SCOTTSDALE, Ariz. -- Steven Duggar couldn’t help but notice that the Giants’ outfield mix became more crowded when they acquired LaMonte Wade Jr. from the Twins last month. In Wade, the Giants landed another left-handed hitter who they believe could be an option in center field, creating questions about Duggar’s fit with the club.
“The competition that [president of baseball operations] Farhan [Zaidi’s] brought in from the beginning -- it only makes everybody else better,” Duggar said prior to the Giants’ 7-6 win over the Cubs on Wednesday at Scottsdale Stadium. “To me personally, I’m just focused on myself. If I’m able to do the things that I want to do and train the way that I want to train, ultimately I think everything will work itself out.”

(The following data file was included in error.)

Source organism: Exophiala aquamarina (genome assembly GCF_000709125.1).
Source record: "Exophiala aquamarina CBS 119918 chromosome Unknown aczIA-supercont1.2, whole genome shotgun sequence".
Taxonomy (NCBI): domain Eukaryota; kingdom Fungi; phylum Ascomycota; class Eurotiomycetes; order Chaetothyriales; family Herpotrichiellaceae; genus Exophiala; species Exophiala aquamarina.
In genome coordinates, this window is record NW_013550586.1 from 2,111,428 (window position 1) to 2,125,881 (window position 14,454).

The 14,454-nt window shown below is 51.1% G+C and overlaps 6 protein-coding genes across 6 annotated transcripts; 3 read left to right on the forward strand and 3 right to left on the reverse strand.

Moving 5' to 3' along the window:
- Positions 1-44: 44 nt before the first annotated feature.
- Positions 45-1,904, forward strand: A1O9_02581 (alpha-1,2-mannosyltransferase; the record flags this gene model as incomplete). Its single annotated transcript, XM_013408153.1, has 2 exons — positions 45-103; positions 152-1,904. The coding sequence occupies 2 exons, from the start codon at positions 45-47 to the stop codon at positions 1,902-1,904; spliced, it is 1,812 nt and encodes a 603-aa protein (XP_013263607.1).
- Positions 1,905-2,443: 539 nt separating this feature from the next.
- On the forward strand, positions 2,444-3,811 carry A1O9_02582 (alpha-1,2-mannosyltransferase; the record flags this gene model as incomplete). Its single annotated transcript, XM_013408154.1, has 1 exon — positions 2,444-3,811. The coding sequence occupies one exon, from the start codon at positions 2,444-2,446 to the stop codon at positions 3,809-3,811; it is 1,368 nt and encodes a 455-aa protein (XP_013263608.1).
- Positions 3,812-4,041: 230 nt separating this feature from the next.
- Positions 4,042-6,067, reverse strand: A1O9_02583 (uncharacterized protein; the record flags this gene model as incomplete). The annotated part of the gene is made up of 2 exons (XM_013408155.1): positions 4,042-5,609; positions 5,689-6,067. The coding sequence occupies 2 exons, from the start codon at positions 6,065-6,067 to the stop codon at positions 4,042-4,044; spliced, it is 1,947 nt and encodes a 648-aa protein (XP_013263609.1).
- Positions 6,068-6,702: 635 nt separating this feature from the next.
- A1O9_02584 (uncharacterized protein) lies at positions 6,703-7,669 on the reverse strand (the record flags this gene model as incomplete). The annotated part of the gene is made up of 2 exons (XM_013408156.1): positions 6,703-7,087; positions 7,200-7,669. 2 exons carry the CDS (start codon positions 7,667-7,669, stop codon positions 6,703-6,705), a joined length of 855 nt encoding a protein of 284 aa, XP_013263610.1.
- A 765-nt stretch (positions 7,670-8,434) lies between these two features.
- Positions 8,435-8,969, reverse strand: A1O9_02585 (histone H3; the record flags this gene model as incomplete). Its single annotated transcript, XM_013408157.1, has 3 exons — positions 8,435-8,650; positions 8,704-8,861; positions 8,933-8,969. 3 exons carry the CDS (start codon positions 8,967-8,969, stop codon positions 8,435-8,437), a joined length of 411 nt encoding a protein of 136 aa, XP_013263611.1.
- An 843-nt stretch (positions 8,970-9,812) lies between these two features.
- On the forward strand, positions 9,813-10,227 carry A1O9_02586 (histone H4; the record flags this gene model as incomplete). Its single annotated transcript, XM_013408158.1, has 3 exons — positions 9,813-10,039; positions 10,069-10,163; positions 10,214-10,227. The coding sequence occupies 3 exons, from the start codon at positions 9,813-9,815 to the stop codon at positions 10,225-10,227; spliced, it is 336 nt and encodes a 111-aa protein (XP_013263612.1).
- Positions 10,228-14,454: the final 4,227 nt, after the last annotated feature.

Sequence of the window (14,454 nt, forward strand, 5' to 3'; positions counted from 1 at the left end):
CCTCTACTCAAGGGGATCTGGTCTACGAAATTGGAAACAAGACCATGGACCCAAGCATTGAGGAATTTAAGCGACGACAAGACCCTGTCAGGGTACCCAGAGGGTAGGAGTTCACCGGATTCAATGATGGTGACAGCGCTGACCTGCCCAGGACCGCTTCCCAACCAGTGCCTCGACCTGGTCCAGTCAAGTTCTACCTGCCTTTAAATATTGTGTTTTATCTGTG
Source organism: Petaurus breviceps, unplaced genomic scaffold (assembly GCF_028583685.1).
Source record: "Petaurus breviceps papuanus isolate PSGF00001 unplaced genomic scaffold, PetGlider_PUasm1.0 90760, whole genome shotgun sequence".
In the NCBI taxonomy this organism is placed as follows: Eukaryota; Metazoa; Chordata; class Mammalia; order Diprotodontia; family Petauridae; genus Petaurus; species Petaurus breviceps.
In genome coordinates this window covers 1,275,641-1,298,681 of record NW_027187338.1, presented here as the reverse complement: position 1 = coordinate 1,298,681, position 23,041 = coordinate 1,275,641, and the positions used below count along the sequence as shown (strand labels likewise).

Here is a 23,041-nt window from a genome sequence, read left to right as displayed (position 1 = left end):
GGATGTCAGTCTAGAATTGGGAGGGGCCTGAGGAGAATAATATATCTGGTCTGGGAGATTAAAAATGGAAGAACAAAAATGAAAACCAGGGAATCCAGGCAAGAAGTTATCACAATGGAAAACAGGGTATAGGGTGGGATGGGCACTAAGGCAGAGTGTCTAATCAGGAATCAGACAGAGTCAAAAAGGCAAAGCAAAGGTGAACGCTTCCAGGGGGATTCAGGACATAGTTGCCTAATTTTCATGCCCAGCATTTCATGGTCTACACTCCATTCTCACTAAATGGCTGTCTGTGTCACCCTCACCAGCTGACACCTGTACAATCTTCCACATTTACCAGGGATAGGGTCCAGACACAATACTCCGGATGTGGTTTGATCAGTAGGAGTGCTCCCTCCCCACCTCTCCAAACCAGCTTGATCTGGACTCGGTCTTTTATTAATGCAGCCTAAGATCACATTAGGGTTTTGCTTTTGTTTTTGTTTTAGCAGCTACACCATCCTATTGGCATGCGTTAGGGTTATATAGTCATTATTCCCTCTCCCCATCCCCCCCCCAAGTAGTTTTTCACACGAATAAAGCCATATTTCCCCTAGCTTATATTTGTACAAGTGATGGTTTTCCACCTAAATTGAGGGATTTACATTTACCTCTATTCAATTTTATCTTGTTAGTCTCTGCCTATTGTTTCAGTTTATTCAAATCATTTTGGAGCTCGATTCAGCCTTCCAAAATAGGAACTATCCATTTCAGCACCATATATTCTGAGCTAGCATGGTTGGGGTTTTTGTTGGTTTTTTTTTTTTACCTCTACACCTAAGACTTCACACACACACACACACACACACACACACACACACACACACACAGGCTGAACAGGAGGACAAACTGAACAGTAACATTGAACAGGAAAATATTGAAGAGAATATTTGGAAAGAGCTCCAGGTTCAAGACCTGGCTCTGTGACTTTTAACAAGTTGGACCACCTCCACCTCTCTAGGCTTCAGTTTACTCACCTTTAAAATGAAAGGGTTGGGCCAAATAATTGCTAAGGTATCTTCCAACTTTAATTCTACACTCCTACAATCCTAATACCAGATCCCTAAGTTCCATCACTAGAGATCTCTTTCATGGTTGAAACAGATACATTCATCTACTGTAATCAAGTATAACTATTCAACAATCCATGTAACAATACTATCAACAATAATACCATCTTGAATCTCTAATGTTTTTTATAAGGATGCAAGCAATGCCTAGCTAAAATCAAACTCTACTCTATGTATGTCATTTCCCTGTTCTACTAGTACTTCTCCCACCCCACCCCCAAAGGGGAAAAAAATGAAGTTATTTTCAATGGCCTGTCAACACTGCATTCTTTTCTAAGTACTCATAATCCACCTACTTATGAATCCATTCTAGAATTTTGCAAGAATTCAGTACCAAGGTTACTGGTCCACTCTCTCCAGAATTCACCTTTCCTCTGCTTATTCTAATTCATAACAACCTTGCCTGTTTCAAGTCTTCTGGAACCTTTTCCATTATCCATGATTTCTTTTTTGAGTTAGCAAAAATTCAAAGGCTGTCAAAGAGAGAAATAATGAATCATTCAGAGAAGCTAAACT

Duggar is 27 and entering his fourth season with the Giants, who drafted him in the sixth round of the 2015 Draft out of Clemson. He’s been slowed by shoulder injuries and hasn’t taken enough steps forward with his bat to cement a spot as a big league regular, but the good news is that the Giants’ outfield is filled with plenty of examples of players who managed to achieve breakthroughs in their late 20s.
Mike Yastrzemski, for example, didn’t debut in the Majors until 28, but he blossomed into a bona fide star and National League MVP candidate for the Giants last year.
"Sometimes it just takes a little longer for different guys to kind of break through and get an opportunity and run with it," Duggar said. "After last year, going home and just kind of replaying everything, I think the biggest focus is just to leave it all out there. Having conversations with [first base coach Antoan Richardson and manager Gabe Kapler], it's just, ‘go be me,’ man.”
For Duggar, that means returning to his aggressive style of play in center field, where he’s long been an elite defender, and at the plate, where the Giants believe he can lay down more bunts to give him more opportunities to exploit his speed on the basepaths.